Use these suggestions to prevent squabbles over priceless family heirlooms.
You’ve definitely heard at least one horror tale of adult children battling over how to split their parents’ belongings or whether to retain or sell those priceless family antiques after their parents’ deaths.
In most situations, it is the emotional worth of items such as pictures, personal possessions, jewellery, and artwork that ignites these family feuds, rather than the monetary value.
Here’s what you can do to avoid family feuds over priceless family treasures passed down through the centuries.
Make a Will
Writing a will is just one aspect of estate planning, but it is a crucial one. A will specifies who receives what property and assets, such as declaring that things are to be split evenly among the children.
A will may be as detailed or as broad as you choose. Nonetheless, unless you make a point of include specifics about particular products, the phrasing may be rather generic and often does not indicate who receives what.
Now is the time to have the difficult conversations.
Most estate planning specialists advise collecting the whole family together while everyone is still alive and well and compiling an inventory list of “special assets” with the heir’s name put next to it. This list may then be included into the estate planning papers, such as a will or a revocable living trust.
Another option is to use a sticker to designate each thing or possession with the child’s name. However, family members should keep in mind that this strategy is not legally binding. Having said that, this way of splitting property is typically pretty successful for most siblings.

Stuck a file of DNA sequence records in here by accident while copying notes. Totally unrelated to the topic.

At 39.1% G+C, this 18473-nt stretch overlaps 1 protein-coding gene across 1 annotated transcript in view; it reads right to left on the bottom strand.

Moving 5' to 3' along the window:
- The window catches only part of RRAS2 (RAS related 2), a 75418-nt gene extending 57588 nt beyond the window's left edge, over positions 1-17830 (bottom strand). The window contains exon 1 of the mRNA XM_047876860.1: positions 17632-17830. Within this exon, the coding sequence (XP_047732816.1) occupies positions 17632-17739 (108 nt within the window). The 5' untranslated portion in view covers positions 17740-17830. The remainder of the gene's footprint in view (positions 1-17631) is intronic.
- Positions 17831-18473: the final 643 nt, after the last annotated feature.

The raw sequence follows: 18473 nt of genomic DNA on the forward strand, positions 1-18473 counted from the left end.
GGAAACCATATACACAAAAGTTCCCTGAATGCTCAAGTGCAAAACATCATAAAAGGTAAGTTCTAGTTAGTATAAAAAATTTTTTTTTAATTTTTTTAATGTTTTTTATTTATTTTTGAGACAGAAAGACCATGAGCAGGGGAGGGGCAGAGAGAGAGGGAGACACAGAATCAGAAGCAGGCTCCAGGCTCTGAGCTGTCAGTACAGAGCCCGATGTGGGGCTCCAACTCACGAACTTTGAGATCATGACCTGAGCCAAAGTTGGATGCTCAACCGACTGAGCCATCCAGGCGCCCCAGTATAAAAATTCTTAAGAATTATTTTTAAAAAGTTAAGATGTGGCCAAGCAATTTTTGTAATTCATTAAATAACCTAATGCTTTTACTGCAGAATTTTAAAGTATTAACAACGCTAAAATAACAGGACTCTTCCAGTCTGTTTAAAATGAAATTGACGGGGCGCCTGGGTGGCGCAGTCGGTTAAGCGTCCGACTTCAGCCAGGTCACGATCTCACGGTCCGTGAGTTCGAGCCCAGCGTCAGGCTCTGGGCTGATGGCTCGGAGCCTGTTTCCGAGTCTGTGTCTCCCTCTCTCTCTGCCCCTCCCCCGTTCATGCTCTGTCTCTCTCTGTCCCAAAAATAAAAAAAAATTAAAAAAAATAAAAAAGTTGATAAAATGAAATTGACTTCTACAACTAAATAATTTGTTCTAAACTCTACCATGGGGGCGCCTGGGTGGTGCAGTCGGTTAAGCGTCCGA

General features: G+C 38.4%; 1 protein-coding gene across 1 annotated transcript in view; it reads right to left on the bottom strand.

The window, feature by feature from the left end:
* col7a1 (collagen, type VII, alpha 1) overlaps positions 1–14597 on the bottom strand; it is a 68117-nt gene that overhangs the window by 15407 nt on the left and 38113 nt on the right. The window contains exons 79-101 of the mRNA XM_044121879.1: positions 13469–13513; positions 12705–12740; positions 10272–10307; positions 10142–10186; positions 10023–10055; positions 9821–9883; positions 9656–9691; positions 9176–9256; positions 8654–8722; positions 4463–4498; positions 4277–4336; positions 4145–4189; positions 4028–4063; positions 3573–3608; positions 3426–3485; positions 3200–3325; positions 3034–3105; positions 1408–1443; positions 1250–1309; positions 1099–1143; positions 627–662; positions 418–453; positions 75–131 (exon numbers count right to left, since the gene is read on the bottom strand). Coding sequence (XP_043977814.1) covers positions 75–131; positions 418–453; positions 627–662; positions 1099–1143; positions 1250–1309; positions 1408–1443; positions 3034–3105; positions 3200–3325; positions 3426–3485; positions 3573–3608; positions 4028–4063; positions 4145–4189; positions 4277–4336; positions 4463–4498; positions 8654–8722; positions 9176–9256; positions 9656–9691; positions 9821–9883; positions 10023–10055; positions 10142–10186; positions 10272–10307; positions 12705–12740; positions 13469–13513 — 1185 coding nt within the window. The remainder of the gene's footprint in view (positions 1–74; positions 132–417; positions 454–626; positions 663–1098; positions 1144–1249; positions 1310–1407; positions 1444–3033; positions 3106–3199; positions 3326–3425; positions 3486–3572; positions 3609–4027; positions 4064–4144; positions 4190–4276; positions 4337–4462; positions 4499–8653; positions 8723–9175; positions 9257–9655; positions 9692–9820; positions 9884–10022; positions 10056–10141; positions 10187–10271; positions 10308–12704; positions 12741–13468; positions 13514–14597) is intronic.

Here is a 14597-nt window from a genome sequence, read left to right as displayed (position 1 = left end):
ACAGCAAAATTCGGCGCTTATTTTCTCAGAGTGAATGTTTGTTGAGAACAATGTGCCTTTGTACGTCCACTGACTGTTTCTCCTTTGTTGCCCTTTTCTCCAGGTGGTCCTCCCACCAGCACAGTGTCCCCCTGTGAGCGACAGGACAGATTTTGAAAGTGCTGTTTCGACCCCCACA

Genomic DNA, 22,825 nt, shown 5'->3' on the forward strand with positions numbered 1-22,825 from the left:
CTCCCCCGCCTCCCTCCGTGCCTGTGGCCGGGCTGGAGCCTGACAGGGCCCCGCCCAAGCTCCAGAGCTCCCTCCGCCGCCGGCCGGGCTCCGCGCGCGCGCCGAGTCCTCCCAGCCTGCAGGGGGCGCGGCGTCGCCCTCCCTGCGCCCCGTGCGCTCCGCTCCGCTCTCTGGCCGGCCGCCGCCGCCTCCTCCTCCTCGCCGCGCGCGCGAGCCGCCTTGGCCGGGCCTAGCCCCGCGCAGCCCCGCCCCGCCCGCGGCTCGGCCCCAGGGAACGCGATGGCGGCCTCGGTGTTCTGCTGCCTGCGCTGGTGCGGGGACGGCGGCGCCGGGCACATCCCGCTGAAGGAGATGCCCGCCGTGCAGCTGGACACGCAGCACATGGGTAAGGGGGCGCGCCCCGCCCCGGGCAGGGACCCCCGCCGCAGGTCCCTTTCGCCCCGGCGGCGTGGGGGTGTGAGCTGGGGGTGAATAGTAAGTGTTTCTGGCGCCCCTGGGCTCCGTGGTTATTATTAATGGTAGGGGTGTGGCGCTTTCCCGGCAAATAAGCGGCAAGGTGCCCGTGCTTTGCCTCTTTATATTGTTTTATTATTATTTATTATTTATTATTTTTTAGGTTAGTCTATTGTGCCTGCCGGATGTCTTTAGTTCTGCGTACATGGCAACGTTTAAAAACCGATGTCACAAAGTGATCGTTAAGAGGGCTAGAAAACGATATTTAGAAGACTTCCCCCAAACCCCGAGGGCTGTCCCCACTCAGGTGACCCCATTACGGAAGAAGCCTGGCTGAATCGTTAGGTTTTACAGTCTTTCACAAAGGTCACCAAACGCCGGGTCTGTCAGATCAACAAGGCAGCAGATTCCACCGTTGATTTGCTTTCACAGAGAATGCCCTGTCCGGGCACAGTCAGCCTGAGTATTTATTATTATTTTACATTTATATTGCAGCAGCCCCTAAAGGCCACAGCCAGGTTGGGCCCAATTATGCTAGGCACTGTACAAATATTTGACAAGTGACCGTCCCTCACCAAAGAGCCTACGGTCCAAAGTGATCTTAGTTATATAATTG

Name a Trustee or Executor
A trustee or executor controls and supervises the estate’s assets. The executor’s responsibility is to settle the estate and convey what is going on with the estate to the heirs. Unless, of course, there are disagreements, it’s very simple.
The eldest kid is often picked for this “job,” however an executor may be any trustworthy person who is a skilled mediator.
Include a “No-Contest Clause.”
In certain states, you may include a “No-Contest Clause” in your will or trust. This strategy is quite efficient at preventing family feuds since heirs who oppose the will are not entitled to any portion of the inheritance.
Make plans to sell at auction.
Some families choose to sell family heirlooms and other belongings in a public or online auction. All family goods are up for sale in both instances, and children must bid on anything they desire.
Alternatively, family members may be given “credits,” which allow them to buy products using money they will inherit rather than spending their own money.